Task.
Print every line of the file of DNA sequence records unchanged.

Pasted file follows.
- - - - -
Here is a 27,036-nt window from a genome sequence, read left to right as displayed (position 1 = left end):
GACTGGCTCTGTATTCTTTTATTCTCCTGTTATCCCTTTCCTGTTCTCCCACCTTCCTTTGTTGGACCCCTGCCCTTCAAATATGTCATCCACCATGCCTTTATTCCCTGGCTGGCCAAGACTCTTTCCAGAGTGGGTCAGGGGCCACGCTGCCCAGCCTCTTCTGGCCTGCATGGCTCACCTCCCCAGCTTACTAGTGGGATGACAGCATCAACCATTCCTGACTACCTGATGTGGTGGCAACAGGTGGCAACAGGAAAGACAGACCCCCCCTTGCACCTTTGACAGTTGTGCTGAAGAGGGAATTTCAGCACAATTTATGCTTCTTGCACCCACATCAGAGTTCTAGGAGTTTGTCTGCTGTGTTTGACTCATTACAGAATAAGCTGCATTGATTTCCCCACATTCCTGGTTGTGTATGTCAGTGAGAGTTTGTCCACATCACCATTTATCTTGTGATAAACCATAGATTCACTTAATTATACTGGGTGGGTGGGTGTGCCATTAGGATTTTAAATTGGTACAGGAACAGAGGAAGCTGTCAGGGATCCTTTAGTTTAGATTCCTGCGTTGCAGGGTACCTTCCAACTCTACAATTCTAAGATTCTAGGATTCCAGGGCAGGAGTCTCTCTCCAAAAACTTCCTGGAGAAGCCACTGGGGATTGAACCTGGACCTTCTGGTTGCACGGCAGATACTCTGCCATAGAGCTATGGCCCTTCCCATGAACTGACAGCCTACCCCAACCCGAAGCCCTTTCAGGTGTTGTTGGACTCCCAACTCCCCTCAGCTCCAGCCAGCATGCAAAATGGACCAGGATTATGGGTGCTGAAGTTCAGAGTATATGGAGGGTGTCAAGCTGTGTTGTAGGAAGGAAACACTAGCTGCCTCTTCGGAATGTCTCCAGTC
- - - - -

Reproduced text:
Here is a 27,036-nt window from a genome sequence, read left to right as displayed (position 1 = left end):
GACTGGCTCTGTATTCTTTTATTCTCCTGTTATCCCTTTCCTGTTCTCCCACCTTCCTTTGTTGGACCCCTGCCCTTCAAATATGTCATCCACCATGCCTTTATTCCCTGGCTGGCCAAGACTCTTTCCAGAGTGGGTCAGGGGCCACGCTGCCCAGCCTCTTCTGGCCTGCATGGCTCACCTCCCCAGCTTACTAGTGGGATGACAGCATCAACCATTCCTGACTACCTGATGTGGTGGCAACAGGTGGCAACAGGAAAGACAGACCCCCCCTTGCACCTTTGACAGTTGTGCTGAAGAGGGAATTTCAGCACAATTTATGCTTCTTGCACCCACATCAGAGTTCTAGGAGTTTGTCTGCTGTGTTTGACTCATTACAGAATAAGCTGCATTGATTTCCCCACATTCCTGGTTGTGTATGTCAGTGAGAGTTTGTCCACATCACCATTTATCTTGTGATAAACCATAGATTCACTTAATTATACTGGGTGGGTGGGTGTGCCATTAGGATTTTAAATTGGTACAGGAACAGAGGAAGCTGTCAGGGATCCTTTAGTTTAGATTCCTGCGTTGCAGGGTACCTTCCAACTCTACAATTCTAAGATTCTAGGATTCCAGGGCAGGAGTCTCTCTCCAAAAACTTCCTGGAGAAGCCACTGGGGATTGAACCTGGACCTTCTGGTTGCACGGCAGATACTCTGCCATAGAGCTATGGCCCTTCCCATGAACTGACAGCCTACCCCAACCCGAAGCCCTTTCAGGTGTTGTTGGACTCCCAACTCCCCTCAGCTCCAGCCAGCATGCAAAATGGACCAGGATTATGGGTGCTGAAGTTCAGAGTATATGGAGGGTGTCAAGCTGTGTTGTAGGAAGGAAACACTAGCTGCCTCTTCGGAATGTCTCCAGTC